Around 67 per cent of Scots have participated in some form of gambling over the past year, meanwhile only 52 per cent of Londoner’s have gambled.
Scotland has just been named as the gambling capital of Britain, as it has been revealed that more than 2/3 of adults have gambled at least once each year.
It was discovered that around 67 per cent of scots have gambled in the past year, compared to the amount of people who gamble in London, which is 52 per cent.
This news has stemmed from a recent study that was conducted for the Gambling Commission, the regulators of the gambling industry.
All regions in England were examined, as well as Scotland and Wales.
It was also revealed that Scottish punters took part in online gambling more than anyone else in the UK, with a figure of 10%. The average for the rest of the UK was 7%.
The study showed that northerners (Scotland and Yorkshire) have used in-shop betting machines more than southerners, with 7% of all people using them. The average for the rest of the nation was a much lower 3% of adults.
Such machines that are being played consist of controversial FOBTs, which have fixed odds and have been labelled as ‘robbery machines’ of gambling.
People that use FOBTs, all 43 per cent of them, has increased risks of becoming problem gamblers, and others are already addicted.
Currently, FOBT’s allow customers to stake up to £100 every 20 seconds on popular games like poker and roulette. The government has suggested that there will be a cap on these machines, to decrease the chances of someone becoming a problem gambler, from either losing too much or winning huge amounts.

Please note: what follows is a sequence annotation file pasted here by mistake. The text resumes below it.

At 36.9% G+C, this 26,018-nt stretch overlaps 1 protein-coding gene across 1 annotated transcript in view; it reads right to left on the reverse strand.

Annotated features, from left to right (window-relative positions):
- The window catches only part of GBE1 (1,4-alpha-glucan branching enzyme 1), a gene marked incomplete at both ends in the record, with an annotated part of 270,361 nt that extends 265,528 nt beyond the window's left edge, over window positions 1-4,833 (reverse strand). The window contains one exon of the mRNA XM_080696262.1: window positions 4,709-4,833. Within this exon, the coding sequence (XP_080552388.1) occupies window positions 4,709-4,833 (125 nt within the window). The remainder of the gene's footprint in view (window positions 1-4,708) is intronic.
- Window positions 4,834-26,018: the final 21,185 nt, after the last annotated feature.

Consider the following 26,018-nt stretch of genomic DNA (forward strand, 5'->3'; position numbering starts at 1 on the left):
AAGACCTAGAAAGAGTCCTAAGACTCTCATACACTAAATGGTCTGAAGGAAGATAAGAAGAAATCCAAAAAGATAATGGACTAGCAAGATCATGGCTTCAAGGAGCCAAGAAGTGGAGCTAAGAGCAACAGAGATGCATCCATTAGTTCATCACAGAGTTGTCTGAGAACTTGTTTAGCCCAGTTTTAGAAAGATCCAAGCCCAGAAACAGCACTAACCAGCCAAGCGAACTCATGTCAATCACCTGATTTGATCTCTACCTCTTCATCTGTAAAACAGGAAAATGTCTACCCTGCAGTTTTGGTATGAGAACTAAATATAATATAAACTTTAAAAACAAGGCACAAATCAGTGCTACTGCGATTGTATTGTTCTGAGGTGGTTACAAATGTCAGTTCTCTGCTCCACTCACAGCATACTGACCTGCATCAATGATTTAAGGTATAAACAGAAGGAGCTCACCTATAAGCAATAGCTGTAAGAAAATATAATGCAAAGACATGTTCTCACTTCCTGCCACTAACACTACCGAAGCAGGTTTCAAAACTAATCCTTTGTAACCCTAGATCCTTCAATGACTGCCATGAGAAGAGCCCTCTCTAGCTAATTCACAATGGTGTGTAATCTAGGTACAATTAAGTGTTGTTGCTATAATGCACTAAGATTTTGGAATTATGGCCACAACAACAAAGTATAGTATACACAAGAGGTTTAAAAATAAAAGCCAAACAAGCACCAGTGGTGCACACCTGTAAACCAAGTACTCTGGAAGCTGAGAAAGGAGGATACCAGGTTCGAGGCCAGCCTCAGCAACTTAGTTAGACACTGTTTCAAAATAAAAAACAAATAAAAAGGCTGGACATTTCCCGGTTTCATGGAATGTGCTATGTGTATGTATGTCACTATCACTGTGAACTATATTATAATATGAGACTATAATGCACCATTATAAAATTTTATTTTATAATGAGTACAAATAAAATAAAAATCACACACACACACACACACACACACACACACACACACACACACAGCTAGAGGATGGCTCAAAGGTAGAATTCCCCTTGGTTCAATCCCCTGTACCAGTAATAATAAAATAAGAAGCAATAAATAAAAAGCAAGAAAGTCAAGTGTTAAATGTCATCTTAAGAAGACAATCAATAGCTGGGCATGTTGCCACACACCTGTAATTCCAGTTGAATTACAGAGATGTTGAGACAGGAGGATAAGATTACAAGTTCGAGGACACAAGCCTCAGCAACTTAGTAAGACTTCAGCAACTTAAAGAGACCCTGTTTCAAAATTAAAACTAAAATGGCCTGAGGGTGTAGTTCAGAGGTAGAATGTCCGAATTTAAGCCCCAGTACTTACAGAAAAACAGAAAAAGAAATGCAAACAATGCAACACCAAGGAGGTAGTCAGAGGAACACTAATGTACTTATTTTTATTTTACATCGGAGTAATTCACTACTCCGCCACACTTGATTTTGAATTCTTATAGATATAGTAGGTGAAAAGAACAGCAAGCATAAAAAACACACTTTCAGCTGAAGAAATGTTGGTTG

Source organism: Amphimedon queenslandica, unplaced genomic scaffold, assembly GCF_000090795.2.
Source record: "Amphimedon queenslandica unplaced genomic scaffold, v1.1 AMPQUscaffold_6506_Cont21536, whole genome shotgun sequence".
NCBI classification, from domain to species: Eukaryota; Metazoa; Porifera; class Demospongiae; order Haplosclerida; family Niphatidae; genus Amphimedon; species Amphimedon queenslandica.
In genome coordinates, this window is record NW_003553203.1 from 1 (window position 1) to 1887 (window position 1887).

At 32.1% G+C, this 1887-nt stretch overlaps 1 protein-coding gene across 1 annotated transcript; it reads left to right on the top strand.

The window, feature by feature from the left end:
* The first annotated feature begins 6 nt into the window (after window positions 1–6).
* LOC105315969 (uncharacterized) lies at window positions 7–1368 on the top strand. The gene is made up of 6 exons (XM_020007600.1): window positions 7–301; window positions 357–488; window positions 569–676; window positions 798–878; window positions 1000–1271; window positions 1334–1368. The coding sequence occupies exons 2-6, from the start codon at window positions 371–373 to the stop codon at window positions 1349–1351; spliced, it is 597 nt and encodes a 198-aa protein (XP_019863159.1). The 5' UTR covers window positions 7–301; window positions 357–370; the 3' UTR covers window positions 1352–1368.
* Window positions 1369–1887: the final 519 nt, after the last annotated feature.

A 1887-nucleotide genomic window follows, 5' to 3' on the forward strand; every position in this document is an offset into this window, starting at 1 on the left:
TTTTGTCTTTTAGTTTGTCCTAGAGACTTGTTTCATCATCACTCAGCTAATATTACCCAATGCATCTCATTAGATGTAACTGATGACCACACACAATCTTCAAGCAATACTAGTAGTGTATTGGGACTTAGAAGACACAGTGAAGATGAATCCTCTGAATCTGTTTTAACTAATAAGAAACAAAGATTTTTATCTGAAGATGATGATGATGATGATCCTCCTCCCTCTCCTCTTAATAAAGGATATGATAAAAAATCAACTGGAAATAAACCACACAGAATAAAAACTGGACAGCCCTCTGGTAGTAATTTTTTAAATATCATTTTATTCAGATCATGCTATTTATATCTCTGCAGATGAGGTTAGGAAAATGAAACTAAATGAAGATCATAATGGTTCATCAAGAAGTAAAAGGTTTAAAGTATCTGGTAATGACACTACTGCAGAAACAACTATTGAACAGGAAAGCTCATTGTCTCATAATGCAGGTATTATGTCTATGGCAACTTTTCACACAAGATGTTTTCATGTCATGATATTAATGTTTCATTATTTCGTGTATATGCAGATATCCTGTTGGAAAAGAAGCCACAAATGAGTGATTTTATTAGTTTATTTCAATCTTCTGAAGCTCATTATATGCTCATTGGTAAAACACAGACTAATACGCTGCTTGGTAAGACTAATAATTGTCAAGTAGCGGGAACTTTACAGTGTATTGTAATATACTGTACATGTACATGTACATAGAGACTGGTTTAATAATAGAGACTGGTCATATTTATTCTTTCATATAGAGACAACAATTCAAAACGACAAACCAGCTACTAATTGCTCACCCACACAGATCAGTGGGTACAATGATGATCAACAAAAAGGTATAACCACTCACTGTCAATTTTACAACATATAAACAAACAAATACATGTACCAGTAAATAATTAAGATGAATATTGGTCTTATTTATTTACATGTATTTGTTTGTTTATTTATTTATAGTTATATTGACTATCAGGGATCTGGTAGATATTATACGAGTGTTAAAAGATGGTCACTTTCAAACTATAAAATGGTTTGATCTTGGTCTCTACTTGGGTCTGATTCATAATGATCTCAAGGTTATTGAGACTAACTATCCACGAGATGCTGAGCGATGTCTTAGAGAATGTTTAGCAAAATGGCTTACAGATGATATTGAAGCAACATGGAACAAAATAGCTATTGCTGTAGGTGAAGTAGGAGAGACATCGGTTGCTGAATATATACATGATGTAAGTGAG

A spokesman for the Fairer Gambling campaign, Matt Zarb-Cousin, has stated: “That the problem gambling rate is increasing tells us all we need to know about the efficacy of self-regulation and so-called player protection measures the industry have introduced.
“We now have over 200,000 problem or at risk gamblers in Scotland, including 43 per cent of FOBT users. At the least, the Government must recommend a reduction in the maximum stake on FOBTs from £100 to £2 a spin.
“The SNP should limit the spread of FOBTs by strengthening planning laws on betting shops.”
In the manifesto, created by the SNP, they stated that FOBT’s were triggering “harm and hardship in communities across Scotland” and have suggested that they will aim to gain full power over them.
The UK Gambling Commission has stated that more needs to be done to tackle the issue of problem gambling.